Monday, May 23, 2011
Some reporting, then, from the field.
I have found the iBooks (I bought Bossypants and a guidebook to Croatia) to offer a more alluring read than the Kindle books, thanks to the preview capability, the extras, the ease of navigation, and the more generous simulation of actual-book reading. And yet, I have leaned more heavily toward Kindle books because the titles I have wanted—In Zanesville, A Visit From The Goon Squad, Please Look After Mom, When We Danced on Water—have been either more readily or more cost-effectively Kindle available. During these past six weeks I have continued to go into bookstores and to buy books proper, continued to hold proper paper-and-spine books such as Cleopatra, Caleb's Crossing, Sweet Dreams, and A Heartbreaking Work of Staggering Genius on my lap. I don't think I will ever willingly give up on my old book-buying habit.
I have also made use of the PDF Reader to read both my own adult novel-in-progress (I wanted to approximate the feel of the read before the book was sent out to editors for review) and Dana Spiotta's magnificent Stone Arabia. I'm clearly not a skilled PDF Reader user. I am not thrilled with, and could never look past, the floating nature of those pages, the inability to truly mark the text, the sense that I was reading a mere facsimile. I'm buying Spiotta's book when it comes out in July because I want to own it, have it on my shelves, pick it up with ease, flip to a favorite page. And certainly I am hoping that my own adult novel will move past the PDF Reader stage.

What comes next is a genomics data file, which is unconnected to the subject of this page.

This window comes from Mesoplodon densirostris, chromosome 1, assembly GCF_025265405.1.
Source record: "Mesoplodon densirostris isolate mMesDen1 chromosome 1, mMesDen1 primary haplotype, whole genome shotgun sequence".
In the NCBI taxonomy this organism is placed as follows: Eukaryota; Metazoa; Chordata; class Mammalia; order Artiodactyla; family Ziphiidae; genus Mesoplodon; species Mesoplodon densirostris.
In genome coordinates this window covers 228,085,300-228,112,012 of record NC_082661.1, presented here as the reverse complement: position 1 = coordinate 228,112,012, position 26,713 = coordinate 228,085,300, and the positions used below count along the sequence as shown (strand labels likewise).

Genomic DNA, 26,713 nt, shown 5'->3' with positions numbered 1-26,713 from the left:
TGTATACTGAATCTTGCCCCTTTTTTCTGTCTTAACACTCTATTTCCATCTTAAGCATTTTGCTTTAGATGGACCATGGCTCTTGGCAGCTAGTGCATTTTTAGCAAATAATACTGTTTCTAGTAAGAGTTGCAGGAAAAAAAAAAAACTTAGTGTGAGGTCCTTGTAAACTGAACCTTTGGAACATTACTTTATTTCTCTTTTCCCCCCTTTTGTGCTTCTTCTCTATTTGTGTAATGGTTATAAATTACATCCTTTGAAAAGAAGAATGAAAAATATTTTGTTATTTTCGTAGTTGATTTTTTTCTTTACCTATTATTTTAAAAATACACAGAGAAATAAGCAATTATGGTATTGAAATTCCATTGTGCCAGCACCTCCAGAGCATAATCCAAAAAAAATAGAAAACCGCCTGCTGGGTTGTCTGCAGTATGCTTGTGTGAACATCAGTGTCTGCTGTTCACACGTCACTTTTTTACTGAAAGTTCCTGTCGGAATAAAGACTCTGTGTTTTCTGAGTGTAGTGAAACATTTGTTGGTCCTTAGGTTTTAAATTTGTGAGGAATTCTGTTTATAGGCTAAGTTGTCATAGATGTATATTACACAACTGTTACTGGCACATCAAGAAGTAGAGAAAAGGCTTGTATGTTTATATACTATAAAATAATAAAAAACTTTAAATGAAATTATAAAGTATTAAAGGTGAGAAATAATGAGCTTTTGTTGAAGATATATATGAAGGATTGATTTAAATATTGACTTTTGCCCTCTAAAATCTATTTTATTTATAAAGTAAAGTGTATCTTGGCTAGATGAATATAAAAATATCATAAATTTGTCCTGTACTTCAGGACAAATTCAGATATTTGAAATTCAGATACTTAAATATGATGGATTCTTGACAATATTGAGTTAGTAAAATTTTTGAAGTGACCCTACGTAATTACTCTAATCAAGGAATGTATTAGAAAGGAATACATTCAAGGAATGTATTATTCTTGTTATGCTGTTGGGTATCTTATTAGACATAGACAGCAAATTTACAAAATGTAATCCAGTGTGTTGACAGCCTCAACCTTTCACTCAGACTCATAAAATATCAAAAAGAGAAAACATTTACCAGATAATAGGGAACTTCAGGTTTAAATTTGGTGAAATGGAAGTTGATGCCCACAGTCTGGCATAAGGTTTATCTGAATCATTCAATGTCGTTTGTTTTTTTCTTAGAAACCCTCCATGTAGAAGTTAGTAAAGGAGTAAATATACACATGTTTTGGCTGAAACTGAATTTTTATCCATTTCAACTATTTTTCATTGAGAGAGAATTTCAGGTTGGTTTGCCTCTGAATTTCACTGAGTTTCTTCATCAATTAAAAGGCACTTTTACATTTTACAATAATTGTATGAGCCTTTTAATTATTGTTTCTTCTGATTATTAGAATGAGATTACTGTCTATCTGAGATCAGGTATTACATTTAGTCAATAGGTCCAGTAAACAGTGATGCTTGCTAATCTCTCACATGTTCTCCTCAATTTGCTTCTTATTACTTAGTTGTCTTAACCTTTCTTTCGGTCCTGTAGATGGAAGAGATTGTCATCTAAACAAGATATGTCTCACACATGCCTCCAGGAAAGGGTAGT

On the other hand, I have loved—loved—reading The New York Times on the iPad2. I still retrieve the weekend edition from the end of my driveway, still settle in with the paper version of the magazine. But I find the overall newspaper to be easier to handle on the iPad2—more alluring, more easily reviewed, more packed with the bright lights of videos and links. I don't annoy my husband with the crinkle and snap of the paper while he sits on the other end of the couch watching his monster river fish and World War II shows, and I am more connected to the news than I was, and that, alone, is worth the price of this machine. The New Yorker still arrives via the old mangled mailbox each Tuesday. I'm not quite sure that I want to go digital with that particular publication just yet.
Since I am soon bound for London and Berlin, I've also bought some travel apps and played with these. I'll be honest: I'm still going out to buy a travel guide or two. Call me old-fashioned. I like to dog ear my instructions to foreign places. The Berlin app, for the record, was far superior to the London app.
Last night I spent about four hours searching for new apps—reviewed several but remained unconvinced and finally went on over to Salon.com to get the kind of reading I was hungry for. In the midst of it all, I studied those increasingly famous Kindle Singles, feeling just a little amazed that Susan Orleans earned an entire NYT article for a piece called "Animalish" that appears to be the length of a single New Yorker magazine story. What, I wondered, would happen if all magazine stories got NYT reviewed? And while I absolutely adore Tim Gunn, I was surprised to discover that his Kindle Single "memoir" is but 15 pages long. Maybe I'll buy it anyway, to help mitigate the long flight to those foreign places.
I'm headed to the BEA on Wednesday and I think I'll likely be carrying a regular old book in my bag—perhaps a classic like Mary Karr's Liars' Club. I hope to come home with a regular old galley or two as well. I'm on the hunt for Michael Ondaatje's forthcoming The Cat's Table and I'll be stopping by the Grove Atlantic/Black Cat and Graywolf booths to see what these two fantastic imprints are up to.
All in all, I guess I'm saying, I am making my way. I'd love to hear from others on this journey.